Idea Still Waiting

A recent MacInTouch reader’s comment called attention to Farhad Manjoo’s polemical tract from Slate, directed against printer manufacturers. While Manjoo frames his essay in a way that muddies the case, I share his frustration with the market model for near-commodity goods such as printers (and razors and cell phones) — where the low cost of entry for the vehicle locks the buyer into very costly proprietary consumables (ink, blades, minutes). A couple of years ago I pleaded with the LazyWeb to put together a long-life, low-maintenance printer, but so far no one has gotten on board.
On the brighter side, Margaret’s home safely from her first week of work at Loyola; classes begin for her next week. Go, team!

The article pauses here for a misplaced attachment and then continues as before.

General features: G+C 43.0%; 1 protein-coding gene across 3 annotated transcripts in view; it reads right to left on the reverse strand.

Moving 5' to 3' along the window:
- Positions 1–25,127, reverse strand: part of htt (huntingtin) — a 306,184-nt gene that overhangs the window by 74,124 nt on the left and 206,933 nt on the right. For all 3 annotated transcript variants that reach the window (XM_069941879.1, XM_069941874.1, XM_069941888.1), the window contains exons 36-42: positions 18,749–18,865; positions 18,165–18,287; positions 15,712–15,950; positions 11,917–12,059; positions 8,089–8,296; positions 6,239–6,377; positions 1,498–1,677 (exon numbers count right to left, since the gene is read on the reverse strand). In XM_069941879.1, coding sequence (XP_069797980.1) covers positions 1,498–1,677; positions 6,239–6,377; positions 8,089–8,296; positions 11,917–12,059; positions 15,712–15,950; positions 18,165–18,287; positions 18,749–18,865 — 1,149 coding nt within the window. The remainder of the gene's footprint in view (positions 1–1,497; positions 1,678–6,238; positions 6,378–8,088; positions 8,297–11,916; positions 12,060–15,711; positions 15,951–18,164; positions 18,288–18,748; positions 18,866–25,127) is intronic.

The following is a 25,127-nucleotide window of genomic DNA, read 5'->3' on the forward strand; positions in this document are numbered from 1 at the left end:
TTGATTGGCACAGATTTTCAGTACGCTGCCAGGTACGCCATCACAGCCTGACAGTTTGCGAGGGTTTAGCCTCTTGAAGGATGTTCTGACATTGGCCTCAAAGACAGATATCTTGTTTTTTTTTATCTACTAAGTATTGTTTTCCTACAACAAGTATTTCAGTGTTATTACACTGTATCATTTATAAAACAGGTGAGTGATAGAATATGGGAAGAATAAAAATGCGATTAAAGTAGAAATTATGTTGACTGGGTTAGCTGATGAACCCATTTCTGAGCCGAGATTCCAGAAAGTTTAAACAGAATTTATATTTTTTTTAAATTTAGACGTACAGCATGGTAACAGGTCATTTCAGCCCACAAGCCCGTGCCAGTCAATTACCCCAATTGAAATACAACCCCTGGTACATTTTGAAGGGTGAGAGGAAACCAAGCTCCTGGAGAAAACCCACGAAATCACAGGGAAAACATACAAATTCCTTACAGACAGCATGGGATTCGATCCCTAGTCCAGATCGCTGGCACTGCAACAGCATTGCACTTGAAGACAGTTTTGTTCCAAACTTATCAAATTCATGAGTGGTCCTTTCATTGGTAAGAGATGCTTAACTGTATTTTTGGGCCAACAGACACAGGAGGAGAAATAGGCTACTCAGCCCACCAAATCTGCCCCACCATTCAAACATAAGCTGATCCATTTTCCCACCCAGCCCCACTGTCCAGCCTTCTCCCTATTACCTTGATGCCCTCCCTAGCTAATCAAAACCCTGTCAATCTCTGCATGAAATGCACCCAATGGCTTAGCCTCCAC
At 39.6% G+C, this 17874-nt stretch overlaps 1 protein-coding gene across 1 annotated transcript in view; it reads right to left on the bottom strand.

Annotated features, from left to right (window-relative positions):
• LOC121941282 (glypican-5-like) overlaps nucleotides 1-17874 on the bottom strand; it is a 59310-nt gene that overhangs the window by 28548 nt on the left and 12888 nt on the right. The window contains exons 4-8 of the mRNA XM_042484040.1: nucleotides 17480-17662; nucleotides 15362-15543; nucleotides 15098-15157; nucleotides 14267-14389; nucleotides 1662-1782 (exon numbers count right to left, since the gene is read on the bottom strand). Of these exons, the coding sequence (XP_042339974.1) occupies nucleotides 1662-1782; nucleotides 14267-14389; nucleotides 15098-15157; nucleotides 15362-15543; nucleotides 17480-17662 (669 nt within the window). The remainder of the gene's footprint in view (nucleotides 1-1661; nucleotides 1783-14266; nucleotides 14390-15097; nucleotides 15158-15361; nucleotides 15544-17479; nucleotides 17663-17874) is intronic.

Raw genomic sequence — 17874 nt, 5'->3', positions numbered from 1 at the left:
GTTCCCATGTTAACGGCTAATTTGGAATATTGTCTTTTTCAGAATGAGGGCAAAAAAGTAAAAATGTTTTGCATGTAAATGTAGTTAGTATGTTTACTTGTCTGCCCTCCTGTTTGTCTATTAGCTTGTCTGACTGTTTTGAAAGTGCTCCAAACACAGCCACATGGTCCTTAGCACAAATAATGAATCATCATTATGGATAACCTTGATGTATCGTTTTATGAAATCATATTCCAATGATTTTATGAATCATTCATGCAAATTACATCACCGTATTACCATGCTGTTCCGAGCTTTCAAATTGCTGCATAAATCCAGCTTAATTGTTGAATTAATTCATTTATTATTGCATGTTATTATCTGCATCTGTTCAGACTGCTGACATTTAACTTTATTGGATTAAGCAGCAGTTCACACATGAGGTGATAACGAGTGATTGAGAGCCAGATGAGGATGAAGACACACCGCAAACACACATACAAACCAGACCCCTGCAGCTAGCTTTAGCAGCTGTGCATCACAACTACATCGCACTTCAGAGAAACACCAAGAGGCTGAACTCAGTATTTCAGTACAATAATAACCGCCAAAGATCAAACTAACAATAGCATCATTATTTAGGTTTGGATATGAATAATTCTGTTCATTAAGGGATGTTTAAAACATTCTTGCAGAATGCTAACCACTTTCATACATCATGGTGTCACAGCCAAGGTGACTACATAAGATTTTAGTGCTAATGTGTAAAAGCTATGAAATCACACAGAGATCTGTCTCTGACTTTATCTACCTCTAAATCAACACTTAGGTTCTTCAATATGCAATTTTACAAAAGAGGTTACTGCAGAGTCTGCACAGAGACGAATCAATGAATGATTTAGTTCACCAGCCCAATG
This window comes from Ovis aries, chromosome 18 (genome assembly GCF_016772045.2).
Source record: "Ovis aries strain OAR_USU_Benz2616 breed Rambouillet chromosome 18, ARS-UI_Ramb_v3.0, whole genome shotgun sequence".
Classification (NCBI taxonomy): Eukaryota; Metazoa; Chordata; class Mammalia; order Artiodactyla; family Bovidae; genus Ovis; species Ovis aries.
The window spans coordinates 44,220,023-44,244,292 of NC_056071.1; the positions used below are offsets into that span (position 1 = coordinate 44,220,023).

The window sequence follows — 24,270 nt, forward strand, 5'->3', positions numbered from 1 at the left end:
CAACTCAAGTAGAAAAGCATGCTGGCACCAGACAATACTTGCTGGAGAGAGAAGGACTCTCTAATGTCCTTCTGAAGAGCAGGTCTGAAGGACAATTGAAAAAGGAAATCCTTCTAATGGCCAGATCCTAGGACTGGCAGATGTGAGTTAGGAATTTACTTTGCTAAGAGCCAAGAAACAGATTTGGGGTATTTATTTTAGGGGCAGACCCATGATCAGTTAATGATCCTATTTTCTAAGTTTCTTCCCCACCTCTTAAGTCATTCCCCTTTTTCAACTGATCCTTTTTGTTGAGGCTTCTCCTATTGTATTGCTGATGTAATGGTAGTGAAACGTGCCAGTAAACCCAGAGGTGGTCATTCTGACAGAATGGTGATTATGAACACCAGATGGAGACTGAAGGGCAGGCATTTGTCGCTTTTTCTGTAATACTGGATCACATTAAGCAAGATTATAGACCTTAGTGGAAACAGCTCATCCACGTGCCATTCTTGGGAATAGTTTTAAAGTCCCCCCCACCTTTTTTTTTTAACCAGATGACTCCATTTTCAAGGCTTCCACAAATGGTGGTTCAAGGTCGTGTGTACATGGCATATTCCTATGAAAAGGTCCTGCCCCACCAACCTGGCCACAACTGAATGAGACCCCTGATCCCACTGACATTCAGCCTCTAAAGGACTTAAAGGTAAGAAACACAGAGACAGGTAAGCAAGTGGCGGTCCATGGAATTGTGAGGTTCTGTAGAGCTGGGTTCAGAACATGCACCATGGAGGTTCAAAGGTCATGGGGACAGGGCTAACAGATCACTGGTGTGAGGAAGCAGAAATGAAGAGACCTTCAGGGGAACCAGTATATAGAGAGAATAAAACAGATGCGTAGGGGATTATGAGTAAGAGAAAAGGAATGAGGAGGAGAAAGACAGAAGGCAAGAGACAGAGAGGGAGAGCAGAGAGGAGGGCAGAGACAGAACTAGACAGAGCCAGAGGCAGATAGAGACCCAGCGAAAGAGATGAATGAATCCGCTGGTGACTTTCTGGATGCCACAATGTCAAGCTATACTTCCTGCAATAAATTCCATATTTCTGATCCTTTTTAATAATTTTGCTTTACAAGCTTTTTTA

4 thoughts on “Idea Still Waiting

  1. because the vehicle is *so* cheap, there is no lock-in: you can always switch quickly.

    for my part, ink-jet printers are such bad printers in the first place–except for photos on high glossy paper, where they are pretty nice–that i always buy a laser printer. much better cost-per-page anyhow, and far more attractive results.

    and, because there isn’t a marketing pressure to make the vehicle crazy-cheap, it can be made to be more durable.

  2. Pingback: Idea Still Waiting
  3. William McDonough has some interersting things to say about designing products so that the waste is food, except in certain cases where the product must be proprietary; the manufacturer is responsible for proper disposal (computer screens, televisions, cpu’s, etc). See Cradle to Cradle or a speech at Chautauqua, “The City as Human Artifact in the Natural World.”

  4. I’ve heard that Xerox takes the “other” approach to printers–selling them at a higher price and having them be very cheap to operate and maintain. No personal experience with them myself, though.

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